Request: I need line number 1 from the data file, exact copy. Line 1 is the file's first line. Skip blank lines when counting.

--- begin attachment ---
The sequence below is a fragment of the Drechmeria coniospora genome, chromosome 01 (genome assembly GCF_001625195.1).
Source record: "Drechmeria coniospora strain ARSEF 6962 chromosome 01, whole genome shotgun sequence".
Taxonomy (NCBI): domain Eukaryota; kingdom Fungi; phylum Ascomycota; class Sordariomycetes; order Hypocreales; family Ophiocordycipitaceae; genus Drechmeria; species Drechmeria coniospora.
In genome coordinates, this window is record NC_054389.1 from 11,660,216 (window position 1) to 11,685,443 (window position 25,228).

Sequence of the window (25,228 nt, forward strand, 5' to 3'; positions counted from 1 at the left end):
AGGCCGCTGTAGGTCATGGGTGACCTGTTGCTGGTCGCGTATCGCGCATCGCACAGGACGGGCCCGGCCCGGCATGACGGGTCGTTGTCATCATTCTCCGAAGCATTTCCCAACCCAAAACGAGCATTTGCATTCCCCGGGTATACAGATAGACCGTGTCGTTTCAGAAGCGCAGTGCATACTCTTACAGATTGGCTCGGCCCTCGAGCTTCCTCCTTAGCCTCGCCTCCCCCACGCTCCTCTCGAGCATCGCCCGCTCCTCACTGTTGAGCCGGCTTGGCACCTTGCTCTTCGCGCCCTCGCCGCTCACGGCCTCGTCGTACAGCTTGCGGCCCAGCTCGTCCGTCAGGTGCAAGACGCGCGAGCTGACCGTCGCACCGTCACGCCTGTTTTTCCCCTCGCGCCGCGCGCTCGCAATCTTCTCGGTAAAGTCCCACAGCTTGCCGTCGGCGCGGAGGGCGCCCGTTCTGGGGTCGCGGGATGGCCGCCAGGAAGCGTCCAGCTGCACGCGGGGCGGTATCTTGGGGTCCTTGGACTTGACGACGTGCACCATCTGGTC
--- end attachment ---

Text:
The sequence below is a fragment of the Drechmeria coniospora genome, chromosome 01 (genome assembly GCF_001625195.1).